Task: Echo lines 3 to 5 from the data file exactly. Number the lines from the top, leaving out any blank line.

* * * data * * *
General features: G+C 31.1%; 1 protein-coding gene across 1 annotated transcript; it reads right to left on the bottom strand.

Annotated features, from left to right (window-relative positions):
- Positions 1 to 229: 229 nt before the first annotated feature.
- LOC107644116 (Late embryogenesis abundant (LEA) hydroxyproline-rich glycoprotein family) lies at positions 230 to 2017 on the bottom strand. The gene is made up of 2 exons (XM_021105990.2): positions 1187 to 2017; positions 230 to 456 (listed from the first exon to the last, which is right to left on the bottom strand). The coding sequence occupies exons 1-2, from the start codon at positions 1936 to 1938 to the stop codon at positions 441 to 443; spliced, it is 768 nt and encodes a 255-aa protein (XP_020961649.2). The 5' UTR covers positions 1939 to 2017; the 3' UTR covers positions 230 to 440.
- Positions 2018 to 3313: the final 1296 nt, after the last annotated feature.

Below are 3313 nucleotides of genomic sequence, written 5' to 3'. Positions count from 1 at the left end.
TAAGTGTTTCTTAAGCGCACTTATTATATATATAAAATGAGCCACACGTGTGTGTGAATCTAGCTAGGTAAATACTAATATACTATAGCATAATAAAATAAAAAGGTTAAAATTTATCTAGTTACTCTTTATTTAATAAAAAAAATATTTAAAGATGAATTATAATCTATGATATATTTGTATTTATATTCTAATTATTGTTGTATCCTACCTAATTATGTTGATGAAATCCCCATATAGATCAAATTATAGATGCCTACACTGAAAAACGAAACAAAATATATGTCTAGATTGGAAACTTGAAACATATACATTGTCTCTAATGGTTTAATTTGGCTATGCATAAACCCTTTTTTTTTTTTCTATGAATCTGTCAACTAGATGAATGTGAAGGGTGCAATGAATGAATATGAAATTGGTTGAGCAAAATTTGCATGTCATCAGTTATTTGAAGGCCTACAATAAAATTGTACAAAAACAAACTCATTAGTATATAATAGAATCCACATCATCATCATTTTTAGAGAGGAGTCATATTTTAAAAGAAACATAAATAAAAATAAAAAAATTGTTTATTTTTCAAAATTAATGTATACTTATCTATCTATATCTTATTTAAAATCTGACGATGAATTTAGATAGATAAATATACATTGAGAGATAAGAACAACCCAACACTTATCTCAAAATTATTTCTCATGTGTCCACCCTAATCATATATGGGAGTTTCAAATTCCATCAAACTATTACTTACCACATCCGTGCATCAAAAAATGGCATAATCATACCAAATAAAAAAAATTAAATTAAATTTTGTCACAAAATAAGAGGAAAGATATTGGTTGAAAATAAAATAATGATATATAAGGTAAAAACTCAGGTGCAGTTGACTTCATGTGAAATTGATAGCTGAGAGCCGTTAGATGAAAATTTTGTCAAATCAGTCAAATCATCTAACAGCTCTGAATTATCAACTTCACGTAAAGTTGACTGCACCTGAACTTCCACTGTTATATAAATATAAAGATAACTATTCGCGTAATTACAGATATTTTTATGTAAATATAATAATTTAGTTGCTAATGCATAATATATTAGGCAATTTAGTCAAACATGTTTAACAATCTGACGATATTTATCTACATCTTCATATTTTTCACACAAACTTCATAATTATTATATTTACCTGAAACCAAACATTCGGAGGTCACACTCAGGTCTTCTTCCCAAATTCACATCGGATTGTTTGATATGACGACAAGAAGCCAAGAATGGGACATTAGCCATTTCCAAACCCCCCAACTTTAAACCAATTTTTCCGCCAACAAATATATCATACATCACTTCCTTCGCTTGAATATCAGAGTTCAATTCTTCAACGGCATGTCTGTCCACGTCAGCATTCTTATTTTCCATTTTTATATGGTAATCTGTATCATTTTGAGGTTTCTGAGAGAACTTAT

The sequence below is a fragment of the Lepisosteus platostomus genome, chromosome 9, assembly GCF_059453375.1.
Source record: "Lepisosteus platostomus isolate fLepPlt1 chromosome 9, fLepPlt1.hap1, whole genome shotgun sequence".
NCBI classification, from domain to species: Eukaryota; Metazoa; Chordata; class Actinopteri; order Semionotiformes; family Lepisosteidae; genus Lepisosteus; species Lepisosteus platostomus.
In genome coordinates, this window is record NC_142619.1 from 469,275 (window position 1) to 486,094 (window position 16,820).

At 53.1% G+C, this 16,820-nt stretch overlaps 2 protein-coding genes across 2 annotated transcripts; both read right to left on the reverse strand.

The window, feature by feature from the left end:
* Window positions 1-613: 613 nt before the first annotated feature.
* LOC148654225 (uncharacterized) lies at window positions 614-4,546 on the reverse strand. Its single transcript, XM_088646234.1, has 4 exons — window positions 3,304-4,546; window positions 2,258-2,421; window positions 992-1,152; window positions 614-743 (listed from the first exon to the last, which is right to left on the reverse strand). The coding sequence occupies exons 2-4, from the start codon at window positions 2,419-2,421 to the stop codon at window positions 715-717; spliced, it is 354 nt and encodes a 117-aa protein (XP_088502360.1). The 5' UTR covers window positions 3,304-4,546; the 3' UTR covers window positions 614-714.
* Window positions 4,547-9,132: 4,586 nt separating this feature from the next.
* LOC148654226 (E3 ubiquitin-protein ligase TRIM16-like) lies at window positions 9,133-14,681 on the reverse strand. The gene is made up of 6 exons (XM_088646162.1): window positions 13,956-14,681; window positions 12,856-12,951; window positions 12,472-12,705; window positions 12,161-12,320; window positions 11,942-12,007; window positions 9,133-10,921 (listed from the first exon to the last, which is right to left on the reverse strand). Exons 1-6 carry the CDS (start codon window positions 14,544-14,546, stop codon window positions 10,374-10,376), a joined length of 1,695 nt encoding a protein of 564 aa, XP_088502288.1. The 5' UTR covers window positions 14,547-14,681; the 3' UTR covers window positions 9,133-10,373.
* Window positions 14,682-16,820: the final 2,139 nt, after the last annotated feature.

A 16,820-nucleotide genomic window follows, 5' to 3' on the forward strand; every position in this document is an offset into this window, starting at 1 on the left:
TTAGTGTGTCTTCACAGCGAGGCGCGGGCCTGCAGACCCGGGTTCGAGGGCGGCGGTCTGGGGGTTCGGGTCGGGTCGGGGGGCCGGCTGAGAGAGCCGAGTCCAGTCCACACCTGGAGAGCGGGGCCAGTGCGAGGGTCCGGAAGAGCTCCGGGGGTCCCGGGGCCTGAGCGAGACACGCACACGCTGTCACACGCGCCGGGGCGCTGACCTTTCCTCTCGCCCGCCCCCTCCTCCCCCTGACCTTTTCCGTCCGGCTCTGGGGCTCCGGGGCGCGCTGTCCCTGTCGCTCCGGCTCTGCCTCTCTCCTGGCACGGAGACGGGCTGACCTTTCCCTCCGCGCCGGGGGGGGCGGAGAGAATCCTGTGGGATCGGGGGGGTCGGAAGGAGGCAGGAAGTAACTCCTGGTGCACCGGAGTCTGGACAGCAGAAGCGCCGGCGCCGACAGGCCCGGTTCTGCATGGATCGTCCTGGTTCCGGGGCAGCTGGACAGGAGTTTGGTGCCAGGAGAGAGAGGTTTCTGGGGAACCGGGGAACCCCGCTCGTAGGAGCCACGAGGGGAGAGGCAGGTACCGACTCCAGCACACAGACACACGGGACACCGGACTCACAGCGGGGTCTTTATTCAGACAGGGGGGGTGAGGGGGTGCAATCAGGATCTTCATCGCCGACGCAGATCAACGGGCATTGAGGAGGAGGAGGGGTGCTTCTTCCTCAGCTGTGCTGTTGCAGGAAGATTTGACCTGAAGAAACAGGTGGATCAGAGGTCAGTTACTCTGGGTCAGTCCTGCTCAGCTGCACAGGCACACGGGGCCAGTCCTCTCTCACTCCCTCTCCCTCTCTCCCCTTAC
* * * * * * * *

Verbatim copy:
- Positions 1 to 229: 229 nt before the first annotated feature.
- LOC107644116 (Late embryogenesis abundant (LEA) hydroxyproline-rich glycoprotein family) lies at positions 230 to 2017 on the bottom strand. The gene is made up of 2 exons (XM_021105990.2): positions 1187 to 2017; positions 230 to 456 (listed from the first exon to the last, which is right to left on the bottom strand). The coding sequence occupies exons 1-2, from the start codon at positions 1936 to 1938 to the stop codon at positions 441 to 443; spliced, it is 768 nt and encodes a 255-aa protein (XP_020961649.2). The 5' UTR covers positions 1939 to 2017; the 3' UTR covers positions 230 to 440.
- Positions 2018 to 3313: the final 1296 nt, after the last annotated feature.